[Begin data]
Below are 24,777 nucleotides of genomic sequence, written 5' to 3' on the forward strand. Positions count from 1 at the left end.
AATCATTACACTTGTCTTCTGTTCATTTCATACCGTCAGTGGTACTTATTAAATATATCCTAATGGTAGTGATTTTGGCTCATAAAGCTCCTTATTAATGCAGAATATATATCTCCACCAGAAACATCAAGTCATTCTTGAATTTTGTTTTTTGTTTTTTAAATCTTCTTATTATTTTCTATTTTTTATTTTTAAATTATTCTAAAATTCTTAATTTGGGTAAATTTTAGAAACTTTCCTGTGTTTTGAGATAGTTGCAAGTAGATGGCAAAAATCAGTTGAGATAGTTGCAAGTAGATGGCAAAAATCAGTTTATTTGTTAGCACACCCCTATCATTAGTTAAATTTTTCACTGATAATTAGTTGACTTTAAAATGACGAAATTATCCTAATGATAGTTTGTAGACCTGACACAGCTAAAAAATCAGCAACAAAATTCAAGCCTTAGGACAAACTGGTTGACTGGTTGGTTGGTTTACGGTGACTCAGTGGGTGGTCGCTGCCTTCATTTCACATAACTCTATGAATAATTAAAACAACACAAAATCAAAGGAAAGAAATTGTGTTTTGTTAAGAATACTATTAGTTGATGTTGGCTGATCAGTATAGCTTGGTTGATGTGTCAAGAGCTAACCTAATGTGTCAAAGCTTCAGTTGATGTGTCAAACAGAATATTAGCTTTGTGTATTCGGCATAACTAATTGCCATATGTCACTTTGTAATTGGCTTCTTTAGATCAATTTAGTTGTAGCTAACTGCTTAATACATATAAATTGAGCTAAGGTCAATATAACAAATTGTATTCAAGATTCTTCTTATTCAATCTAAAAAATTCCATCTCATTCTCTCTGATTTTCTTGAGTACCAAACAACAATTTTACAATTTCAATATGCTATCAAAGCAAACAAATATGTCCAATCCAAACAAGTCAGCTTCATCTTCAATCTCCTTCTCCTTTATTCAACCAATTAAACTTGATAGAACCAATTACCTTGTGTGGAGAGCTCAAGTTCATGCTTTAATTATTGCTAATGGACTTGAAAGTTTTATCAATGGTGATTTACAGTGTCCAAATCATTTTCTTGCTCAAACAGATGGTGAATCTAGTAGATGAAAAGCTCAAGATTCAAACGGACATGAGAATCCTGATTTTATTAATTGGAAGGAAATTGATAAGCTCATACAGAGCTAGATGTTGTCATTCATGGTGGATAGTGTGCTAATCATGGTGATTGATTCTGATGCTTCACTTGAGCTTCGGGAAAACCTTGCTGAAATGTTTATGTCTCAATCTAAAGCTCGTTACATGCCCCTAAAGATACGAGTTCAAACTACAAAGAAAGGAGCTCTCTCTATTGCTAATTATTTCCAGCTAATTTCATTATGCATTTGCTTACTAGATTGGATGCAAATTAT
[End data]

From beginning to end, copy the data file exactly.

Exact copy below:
Below are 24,777 nucleotides of genomic sequence, written 5' to 3' on the forward strand. Positions count from 1 at the left end.
AATCATTACACTTGTCTTCTGTTCATTTCATACCGTCAGTGGTACTTATTAAATATATCCTAATGGTAGTGATTTTGGCTCATAAAGCTCCTTATTAATGCAGAATATATATCTCCACCAGAAACATCAAGTCATTCTTGAATTTTGTTTTTTGTTTTTTAAATCTTCTTATTATTTTCTATTTTTTATTTTTAAATTATTCTAAAATTCTTAATTTGGGTAAATTTTAGAAACTTTCCTGTGTTTTGAGATAGTTGCAAGTAGATGGCAAAAATCAGTTGAGATAGTTGCAAGTAGATGGCAAAAATCAGTTTATTTGTTAGCACACCCCTATCATTAGTTAAATTTTTCACTGATAATTAGTTGACTTTAAAATGACGAAATTATCCTAATGATAGTTTGTAGACCTGACACAGCTAAAAAATCAGCAACAAAATTCAAGCCTTAGGACAAACTGGTTGACTGGTTGGTTGGTTTACGGTGACTCAGTGGGTGGTCGCTGCCTTCATTTCACATAACTCTATGAATAATTAAAACAACACAAAATCAAAGGAAAGAAATTGTGTTTTGTTAAGAATACTATTAGTTGATGTTGGCTGATCAGTATAGCTTGGTTGATGTGTCAAGAGCTAACCTAATGTGTCAAAGCTTCAGTTGATGTGTCAAACAGAATATTAGCTTTGTGTATTCGGCATAACTAATTGCCATATGTCACTTTGTAATTGGCTTCTTTAGATCAATTTAGTTGTAGCTAACTGCTTAATACATATAAATTGAGCTAAGGTCAATATAACAAATTGTATTCAAGATTCTTCTTATTCAATCTAAAAAATTCCATCTCATTCTCTCTGATTTTCTTGAGTACCAAACAACAATTTTACAATTTCAATATGCTATCAAAGCAAACAAATATGTCCAATCCAAACAAGTCAGCTTCATCTTCAATCTCCTTCTCCTTTATTCAACCAATTAAACTTGATAGAACCAATTACCTTGTGTGGAGAGCTCAAGTTCATGCTTTAATTATTGCTAATGGACTTGAAAGTTTTATCAATGGTGATTTACAGTGTCCAAATCATTTTCTTGCTCAAACAGATGGTGAATCTAGTAGATGAAAAGCTCAAGATTCAAACGGACATGAGAATCCTGATTTTATTAATTGGAAGGAAATTGATAAGCTCATACAGAGCTAGATGTTGTCATTCATGGTGGATAGTGTGCTAATCATGGTGATTGATTCTGATGCTTCACTTGAGCTTCGGGAAAACCTTGCTGAAATGTTTATGTCTCAATCTAAAGCTCGTTACATGCCCCTAAAGATACGAGTTCAAACTACAAAGAAAGGAGCTCTCTCTATTGCTAATTATTTCCAGCTAATTTCATTATGCATTTGCTTACTAGATTGGATGCAAATTAT